However, Pentagon retaliates with Defence Secretary Chuck Hagel announcing a proposal of an additional $1.5 billion to the $15 billion a year worth of maintenance to U.S.' nuclear arsenals.  He admitted that US Air Force and Navy were beleaguered with scandals over the years. These scandals resulted to the neglect of the country's nuclear programmes, rendering some infrastructure outdated and maintenance deteriorated, The Washington Post reported.  

At one point, inspections of the nuclear weapons became burdensome for the force, Deputy Secretary of Defence Robert Work said. For a time, there was shortage of specialised tools for the maintenance. A single tool kit for intercontinental ballistic missiles had to be shipped from base to base to conduct maintenance.

Hagel said that nuclear mission remains the military's most important job. Hence, Pentagon officials will now be working anew to improve the status of the government's nuclear programmes by modernising nuclear warheads, long-range bombers and ballistic missile submarines - with the billion worth boost to the annual maintenance budget.

Members of the Congress agreed to the budget proposal. Republicans lauded it too. They said the $1.5 billion boost to the funding is just right. The nuclear programmes had suffered too much neglect because of "insufficient resources, indifferent leadership, and poor morale," Rep. Howard McKeon, the chairman of the House Armed Services Committee, said.

Tuesday, November 11, 2014

Friday, November 07, 2014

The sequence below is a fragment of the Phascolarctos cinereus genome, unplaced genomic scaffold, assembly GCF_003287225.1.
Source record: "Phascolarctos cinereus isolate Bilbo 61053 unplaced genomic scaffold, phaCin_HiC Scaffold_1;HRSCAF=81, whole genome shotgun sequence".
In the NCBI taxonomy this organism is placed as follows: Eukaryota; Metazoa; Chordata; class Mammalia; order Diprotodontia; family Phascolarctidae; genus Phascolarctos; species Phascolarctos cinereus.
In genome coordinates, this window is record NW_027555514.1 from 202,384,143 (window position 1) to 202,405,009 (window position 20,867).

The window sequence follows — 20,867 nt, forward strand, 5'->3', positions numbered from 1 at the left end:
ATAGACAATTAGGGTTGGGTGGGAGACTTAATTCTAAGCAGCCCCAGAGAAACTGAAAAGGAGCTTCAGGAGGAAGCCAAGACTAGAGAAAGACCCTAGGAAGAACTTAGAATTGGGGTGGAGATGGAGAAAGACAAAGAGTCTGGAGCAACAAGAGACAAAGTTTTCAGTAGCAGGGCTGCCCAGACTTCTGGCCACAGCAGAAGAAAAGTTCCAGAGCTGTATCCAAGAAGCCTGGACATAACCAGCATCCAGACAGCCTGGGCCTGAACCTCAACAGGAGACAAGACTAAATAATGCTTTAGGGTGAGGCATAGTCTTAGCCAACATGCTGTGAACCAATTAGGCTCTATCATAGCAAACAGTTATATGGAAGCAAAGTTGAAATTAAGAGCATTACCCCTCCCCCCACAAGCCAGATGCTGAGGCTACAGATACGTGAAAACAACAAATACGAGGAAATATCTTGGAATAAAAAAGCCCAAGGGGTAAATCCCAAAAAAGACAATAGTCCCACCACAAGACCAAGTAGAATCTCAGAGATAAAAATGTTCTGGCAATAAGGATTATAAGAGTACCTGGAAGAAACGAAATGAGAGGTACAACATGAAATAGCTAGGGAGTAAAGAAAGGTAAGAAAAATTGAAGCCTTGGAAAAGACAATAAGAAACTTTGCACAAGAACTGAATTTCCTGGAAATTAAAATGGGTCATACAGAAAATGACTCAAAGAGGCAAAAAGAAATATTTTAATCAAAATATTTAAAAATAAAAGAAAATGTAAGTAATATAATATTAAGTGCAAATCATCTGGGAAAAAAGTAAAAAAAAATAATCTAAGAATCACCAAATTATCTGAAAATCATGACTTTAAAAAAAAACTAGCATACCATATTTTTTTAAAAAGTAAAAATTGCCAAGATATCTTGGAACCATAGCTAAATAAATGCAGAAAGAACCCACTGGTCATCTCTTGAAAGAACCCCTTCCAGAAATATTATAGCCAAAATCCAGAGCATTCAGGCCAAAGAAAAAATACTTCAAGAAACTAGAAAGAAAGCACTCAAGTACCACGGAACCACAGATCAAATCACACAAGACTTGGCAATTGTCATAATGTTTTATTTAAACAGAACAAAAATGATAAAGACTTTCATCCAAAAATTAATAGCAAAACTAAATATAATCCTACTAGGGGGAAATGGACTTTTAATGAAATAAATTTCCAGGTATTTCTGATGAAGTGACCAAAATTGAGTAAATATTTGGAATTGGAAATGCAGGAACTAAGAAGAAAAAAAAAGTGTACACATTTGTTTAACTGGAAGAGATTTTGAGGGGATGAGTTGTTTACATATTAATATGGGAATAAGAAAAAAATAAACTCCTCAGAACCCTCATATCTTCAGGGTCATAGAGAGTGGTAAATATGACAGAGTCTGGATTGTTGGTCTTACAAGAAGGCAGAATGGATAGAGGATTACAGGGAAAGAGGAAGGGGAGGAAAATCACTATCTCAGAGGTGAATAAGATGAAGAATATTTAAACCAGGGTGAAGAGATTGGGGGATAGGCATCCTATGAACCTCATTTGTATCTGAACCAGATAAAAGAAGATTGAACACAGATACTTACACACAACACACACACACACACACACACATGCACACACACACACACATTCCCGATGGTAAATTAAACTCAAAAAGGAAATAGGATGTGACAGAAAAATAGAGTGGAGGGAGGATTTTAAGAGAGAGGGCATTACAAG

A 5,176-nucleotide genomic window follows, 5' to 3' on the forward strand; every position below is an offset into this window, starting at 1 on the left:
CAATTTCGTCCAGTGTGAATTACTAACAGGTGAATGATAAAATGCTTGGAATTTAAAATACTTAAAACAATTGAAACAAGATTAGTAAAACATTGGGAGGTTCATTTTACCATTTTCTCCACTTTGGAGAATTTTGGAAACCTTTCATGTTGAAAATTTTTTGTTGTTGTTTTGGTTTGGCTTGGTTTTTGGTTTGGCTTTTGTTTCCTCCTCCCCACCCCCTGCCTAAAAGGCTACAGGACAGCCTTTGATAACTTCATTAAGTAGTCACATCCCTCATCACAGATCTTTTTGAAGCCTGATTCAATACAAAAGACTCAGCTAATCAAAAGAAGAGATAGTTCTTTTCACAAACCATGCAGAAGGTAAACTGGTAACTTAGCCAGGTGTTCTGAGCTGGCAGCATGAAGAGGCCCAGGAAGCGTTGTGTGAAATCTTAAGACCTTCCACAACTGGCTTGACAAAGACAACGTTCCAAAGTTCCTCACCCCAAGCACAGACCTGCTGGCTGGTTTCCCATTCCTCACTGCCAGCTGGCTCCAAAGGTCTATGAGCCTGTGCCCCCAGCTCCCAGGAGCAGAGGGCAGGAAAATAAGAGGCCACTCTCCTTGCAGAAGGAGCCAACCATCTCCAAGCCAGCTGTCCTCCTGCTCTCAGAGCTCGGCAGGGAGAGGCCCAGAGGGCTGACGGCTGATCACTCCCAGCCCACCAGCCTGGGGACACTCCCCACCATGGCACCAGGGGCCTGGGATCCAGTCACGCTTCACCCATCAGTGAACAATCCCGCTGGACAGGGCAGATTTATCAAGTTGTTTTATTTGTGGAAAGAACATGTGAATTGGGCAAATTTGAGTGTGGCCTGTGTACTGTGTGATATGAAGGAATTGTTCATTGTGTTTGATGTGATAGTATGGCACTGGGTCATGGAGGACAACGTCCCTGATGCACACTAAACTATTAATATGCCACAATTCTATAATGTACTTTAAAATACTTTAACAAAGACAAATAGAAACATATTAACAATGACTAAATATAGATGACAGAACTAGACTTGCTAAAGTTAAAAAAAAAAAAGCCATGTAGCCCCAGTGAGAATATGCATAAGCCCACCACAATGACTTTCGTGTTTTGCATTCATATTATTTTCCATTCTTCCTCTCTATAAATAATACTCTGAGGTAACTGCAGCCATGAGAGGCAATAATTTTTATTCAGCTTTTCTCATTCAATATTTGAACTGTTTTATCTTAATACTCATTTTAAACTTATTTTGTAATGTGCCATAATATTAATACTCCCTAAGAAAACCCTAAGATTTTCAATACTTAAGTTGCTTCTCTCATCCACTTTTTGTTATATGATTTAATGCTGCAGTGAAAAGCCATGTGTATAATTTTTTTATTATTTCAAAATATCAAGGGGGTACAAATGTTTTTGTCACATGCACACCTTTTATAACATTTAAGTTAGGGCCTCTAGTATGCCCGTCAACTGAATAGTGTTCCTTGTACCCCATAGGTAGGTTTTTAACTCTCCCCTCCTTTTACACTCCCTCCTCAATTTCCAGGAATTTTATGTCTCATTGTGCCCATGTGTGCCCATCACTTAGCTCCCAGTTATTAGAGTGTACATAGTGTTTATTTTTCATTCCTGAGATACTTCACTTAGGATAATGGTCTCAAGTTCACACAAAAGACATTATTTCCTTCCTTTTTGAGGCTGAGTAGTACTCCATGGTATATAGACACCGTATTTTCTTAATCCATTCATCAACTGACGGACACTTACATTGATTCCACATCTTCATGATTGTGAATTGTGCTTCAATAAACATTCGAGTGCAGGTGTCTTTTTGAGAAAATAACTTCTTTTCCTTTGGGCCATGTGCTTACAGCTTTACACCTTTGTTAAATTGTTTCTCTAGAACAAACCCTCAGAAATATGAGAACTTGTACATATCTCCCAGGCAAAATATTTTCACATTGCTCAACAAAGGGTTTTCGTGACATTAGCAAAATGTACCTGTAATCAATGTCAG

The Republican MANDATE

Republicans Must Seize Momentum After Midterm Victories
Published on on November 5, 2014

The Republican Party now has a once-in-a-generation opportunity to define its brand by passing legislation through both houses of Congress. Even if President Obama vetoes the bills -- as he will -- they will answer the nagging question among the voters: What does the Republican Party stand for?

Conventional political consultants will be content to luxuriate in the negative image Obama has created for himself and for his party. But the wiser leaders of the GOP will realize that it is only by articulating a programmatic alternative that Republicans can really seal the deal with the majority of Americans.

Nobody pays attention to political platforms or candidate speeches. White papers from campaigns are best for lining wastebaskets. The media won't cover one-house bills passed by Republicans knowing that the Senate will never assent.

But if the Republicans pass serious legislation through both houses of Congress, the media has to take it seriously. And if these bills are in sync with the concerns of most Americans, it will only be to the advantage of the GOP if Obama vetoes them.